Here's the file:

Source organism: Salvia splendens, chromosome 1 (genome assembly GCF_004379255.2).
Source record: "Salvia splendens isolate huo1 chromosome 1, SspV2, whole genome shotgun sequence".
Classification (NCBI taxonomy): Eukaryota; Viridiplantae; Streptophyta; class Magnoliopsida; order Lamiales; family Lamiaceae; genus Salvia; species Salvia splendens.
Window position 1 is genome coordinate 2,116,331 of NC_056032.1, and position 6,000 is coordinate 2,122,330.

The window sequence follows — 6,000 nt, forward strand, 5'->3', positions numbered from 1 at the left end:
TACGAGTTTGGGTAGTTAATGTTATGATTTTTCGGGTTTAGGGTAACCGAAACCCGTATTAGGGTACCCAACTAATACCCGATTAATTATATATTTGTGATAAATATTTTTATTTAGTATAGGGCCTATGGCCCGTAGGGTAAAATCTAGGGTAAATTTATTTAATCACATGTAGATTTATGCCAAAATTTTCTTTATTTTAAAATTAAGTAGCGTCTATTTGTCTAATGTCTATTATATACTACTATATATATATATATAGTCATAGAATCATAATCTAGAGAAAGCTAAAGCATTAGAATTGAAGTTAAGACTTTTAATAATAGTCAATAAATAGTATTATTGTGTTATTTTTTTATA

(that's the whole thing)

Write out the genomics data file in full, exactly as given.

Source organism: Salvia splendens, chromosome 1 (genome assembly GCF_004379255.2).
Source record: "Salvia splendens isolate huo1 chromosome 1, SspV2, whole genome shotgun sequence".
Classification (NCBI taxonomy): Eukaryota; Viridiplantae; Streptophyta; class Magnoliopsida; order Lamiales; family Lamiaceae; genus Salvia; species Salvia splendens.
Window position 1 is genome coordinate 2,116,331 of NC_056032.1, and position 6,000 is coordinate 2,122,330.

The window sequence follows — 6,000 nt, forward strand, 5'->3', positions numbered from 1 at the left end:
TACGAGTTTGGGTAGTTAATGTTATGATTTTTCGGGTTTAGGGTAACCGAAACCCGTATTAGGGTACCCAACTAATACCCGATTAATTATATATTTGTGATAAATATTTTTATTTAGTATAGGGCCTATGGCCCGTAGGGTAAAATCTAGGGTAAATTTATTTAATCACATGTAGATTTATGCCAAAATTTTCTTTATTTTAAAATTAAGTAGCGTCTATTTGTCTAATGTCTATTATATACTACTATATATATATATATAGTCATAGAATCATAATCTAGAGAAAGCTAAAGCATTAGAATTGAAGTTAAGACTTTTAATAATAGTCAATAAATAGTATTATTGTGTTATTTTTTTATA